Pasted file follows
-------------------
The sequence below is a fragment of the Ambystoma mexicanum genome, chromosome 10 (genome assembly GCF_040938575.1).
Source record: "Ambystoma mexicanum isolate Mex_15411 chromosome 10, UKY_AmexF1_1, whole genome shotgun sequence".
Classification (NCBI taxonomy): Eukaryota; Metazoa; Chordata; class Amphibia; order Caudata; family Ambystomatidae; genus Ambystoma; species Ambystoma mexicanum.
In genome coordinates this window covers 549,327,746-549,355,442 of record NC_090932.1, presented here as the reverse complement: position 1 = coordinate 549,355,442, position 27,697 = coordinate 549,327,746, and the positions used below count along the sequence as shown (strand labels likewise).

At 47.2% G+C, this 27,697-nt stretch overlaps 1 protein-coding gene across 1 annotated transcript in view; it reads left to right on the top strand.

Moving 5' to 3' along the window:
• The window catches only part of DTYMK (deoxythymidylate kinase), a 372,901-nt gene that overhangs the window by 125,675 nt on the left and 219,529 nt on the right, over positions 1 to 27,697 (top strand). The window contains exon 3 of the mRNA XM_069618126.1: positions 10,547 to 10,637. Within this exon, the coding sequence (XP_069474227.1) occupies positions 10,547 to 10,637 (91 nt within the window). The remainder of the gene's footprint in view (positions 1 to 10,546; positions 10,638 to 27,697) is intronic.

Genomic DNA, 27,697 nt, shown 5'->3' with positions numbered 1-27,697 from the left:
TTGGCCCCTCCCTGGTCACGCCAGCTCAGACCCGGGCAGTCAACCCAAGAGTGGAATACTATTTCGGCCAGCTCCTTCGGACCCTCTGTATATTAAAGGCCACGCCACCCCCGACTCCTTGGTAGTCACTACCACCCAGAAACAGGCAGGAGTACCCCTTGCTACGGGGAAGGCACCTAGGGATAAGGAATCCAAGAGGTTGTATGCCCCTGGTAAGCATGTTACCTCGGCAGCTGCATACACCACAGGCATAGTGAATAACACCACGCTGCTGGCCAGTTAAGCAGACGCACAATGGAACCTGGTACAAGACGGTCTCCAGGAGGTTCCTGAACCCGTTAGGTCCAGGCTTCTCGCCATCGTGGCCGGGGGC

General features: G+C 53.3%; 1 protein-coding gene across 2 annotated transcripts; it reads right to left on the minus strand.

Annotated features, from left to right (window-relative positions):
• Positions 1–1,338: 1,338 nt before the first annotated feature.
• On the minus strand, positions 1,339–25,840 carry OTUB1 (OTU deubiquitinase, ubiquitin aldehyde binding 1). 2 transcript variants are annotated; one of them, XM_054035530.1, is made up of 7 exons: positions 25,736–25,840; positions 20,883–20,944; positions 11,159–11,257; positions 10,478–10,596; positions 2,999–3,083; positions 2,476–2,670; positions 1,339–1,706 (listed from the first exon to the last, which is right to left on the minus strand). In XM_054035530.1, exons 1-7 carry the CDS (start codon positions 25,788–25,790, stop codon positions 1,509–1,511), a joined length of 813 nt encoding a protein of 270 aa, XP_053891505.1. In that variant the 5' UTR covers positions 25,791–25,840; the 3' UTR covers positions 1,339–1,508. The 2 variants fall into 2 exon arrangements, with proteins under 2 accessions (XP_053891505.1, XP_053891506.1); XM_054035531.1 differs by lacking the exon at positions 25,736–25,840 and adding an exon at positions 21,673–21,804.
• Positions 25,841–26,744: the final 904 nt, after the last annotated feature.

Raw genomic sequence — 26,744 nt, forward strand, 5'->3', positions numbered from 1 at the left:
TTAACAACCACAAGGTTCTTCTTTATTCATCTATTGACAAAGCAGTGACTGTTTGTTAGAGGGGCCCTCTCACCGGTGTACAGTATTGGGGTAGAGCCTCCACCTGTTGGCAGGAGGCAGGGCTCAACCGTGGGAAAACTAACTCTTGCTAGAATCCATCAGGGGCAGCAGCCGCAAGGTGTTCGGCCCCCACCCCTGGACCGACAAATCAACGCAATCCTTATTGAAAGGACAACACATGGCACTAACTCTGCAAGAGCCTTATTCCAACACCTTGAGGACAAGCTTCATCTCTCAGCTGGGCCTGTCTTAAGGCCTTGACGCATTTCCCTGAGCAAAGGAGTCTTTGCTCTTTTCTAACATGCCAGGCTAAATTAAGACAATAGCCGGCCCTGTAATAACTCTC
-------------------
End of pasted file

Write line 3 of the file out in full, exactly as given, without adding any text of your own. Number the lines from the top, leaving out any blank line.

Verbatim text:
Classification (NCBI taxonomy): Eukaryota; Metazoa; Chordata; class Amphibia; order Caudata; family Ambystomatidae; genus Ambystoma; species Ambystoma mexicanum.